Algernon Swinburne’s letters have been so much fun that I thought I would try out Oscar Wilde’s, which should be even more fun, or at least funnier. Well, not yet, not quite. I am reading The Complete Letters of Oscar Wilde (2000), ed. Merlin Holland and Rupert Hart-Davis, a book that has 1,230 pages of letters. I am up to page 192 at this point, when Wilde returns to England from his 1882 American lecture tour, which felt like a good spot for a break. Wilde’s letters are just beginning to be really funny. The trip to America practically turned him into Mark Twain.
In England Wilde gave a lecture titled “Impressions of America” (1883) – it is in The Artist as Critic: Critical Writings of Oscar Wilde – that is pretty close to stand up comedy.
I had to descend a mine in a rickety bucket in which it was impossible to be graceful. Having got into the heart of the mountain I had supper, the first course being whisky, the second whisky and the third whisky.
That joke appears in two more versions in the letters, where Wilde was polishing it.
Is this next one even Wilde’s joke? It feels kind of moldy:
So infinitesimal did I find the knowledge of Art, west of the Rocky Mountains, that an art patron – one who in his day had been a miner – actually sued the railroad company for damages because the plaster cast of Venus de Milo, which he had imported from Paris, had been delivered minus the arms. And, what is more surprising still, he gained his case and the damages.
Now this one is pure Wilde:
I was disappointed with Niagara – most people must be disappointed with Niagara. Every American bride is taken there, and the sight of the stupendous water fall must be one of the earliest, if not the keenest, disappointments in American married life… To appreciate it really one has to see it from underneath the fall, and to do that it is necessary to be dressed in a yellow oil-skin, which is as ugly as a mackintosh – and I hope none of you ever wear one.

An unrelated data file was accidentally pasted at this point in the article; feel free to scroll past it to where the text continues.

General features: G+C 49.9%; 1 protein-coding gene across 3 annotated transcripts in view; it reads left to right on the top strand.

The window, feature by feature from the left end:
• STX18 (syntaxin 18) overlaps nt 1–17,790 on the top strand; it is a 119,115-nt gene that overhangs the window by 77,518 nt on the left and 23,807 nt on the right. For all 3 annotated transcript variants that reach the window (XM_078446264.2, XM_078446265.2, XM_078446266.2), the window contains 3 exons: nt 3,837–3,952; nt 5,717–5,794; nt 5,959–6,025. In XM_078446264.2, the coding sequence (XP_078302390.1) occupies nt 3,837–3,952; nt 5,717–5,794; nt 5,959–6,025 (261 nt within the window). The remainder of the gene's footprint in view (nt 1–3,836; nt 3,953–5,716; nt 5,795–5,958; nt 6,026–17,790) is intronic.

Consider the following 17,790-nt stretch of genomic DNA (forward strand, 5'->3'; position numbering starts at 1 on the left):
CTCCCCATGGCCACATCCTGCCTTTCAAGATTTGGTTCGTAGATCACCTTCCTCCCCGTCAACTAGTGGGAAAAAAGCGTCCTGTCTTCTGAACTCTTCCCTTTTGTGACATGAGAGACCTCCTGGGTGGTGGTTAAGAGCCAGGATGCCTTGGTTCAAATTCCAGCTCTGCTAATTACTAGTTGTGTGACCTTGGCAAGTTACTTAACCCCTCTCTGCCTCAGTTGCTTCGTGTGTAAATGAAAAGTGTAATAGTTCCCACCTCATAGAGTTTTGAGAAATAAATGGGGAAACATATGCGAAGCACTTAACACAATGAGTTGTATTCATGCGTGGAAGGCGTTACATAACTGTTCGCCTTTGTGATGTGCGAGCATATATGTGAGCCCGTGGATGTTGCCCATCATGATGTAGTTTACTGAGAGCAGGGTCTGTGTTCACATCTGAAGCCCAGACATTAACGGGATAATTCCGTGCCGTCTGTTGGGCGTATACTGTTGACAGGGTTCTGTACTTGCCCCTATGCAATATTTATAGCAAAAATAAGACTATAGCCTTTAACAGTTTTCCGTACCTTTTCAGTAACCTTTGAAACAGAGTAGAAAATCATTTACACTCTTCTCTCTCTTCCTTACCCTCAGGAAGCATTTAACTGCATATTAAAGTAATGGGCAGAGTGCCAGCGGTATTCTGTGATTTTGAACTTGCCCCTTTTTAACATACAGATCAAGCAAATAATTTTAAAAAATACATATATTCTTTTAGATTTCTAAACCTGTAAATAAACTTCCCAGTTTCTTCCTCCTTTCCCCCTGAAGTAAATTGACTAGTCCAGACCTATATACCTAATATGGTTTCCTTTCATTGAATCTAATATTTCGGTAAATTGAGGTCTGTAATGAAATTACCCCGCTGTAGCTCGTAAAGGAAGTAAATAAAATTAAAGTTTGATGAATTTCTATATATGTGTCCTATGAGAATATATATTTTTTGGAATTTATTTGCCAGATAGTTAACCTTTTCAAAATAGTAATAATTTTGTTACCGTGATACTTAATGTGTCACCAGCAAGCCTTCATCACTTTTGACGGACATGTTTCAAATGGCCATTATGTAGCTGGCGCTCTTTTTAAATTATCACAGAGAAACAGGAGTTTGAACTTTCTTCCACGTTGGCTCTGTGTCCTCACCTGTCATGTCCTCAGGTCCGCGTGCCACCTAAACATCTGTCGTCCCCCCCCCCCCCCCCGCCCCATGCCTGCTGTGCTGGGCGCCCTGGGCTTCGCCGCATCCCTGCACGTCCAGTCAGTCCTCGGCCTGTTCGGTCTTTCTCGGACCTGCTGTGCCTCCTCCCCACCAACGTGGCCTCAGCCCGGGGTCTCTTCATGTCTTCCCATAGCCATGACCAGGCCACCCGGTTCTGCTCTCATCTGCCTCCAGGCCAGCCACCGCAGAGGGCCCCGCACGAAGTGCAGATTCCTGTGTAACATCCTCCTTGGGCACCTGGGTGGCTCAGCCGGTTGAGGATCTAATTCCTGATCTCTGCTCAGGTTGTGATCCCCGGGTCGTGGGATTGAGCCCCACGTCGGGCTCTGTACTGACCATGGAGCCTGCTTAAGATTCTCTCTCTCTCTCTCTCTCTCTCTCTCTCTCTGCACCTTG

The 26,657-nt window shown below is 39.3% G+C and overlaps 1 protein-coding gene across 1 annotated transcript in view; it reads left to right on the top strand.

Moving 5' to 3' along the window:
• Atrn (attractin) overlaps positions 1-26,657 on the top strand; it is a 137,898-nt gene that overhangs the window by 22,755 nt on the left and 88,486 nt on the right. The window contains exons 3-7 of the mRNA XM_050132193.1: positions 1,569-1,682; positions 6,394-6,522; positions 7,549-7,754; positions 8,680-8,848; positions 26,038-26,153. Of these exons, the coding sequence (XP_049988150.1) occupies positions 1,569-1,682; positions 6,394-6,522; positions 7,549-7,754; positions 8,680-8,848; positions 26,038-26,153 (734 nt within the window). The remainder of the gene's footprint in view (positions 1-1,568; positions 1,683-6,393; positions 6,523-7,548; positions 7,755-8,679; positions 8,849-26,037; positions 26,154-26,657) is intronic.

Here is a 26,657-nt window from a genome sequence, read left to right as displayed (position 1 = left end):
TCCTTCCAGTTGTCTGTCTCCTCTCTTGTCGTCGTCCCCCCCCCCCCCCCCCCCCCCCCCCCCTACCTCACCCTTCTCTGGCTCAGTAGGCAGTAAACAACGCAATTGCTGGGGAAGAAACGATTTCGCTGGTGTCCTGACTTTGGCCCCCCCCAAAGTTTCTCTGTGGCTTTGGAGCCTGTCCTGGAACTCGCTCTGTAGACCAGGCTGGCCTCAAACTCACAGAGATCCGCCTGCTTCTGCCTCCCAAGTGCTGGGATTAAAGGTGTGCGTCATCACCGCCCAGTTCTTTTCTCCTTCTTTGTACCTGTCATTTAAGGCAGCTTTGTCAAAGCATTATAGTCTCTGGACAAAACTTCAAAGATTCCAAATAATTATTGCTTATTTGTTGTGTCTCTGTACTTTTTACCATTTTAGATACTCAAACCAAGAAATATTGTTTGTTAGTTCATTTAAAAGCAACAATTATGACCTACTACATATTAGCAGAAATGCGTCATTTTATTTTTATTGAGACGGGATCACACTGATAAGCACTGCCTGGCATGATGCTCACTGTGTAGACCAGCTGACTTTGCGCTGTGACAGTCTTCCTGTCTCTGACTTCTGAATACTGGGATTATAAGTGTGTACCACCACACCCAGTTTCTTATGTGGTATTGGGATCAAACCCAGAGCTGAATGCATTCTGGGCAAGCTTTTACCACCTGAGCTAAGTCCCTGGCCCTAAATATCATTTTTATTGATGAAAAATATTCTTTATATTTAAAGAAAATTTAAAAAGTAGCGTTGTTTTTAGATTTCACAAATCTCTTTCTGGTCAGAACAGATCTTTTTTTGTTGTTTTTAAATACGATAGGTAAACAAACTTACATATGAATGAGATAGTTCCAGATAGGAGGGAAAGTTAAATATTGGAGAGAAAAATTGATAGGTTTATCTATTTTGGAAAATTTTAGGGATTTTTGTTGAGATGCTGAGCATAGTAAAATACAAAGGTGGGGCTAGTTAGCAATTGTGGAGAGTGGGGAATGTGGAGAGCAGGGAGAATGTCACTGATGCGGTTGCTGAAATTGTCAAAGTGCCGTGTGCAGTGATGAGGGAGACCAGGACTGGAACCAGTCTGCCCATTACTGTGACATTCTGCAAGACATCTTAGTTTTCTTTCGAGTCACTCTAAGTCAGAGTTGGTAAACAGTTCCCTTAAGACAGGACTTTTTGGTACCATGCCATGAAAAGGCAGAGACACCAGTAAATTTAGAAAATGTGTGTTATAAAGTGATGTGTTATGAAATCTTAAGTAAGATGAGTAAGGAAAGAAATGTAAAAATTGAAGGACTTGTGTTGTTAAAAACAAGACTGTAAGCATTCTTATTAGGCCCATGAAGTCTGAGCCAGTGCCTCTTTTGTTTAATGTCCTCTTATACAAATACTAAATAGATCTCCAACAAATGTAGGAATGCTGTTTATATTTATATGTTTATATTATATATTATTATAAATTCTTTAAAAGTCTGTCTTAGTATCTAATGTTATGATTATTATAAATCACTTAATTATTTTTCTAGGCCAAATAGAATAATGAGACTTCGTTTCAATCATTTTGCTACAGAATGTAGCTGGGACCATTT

Wilde’s tour was comprehensive. Griggsville, Illinois. Leadville, Colorado. That’s where Wilde went down into the silver mine with the miners who attended his lecture on “the Ethics of Art.”
I read them passages from the autobiography of Benvenuto Cellini and they seemed much delighted. I was reproved by my hearers for not having brought him with me. I explained that he had been dead for some little time which elicited the inquiry “Who shot him”?
Twain at this point would have tightened up the joke, or maybe spread it out, but he of course had twenty years of additional humoristic experience. Wilde was only 28, 29 when he was in America, lecturing the silver miners and amateur painters on aesthetics and dandyism and the art of the English Renaissance. Wilde gets funnier later.
Heck of a job I have done writing about Wilde’s letters.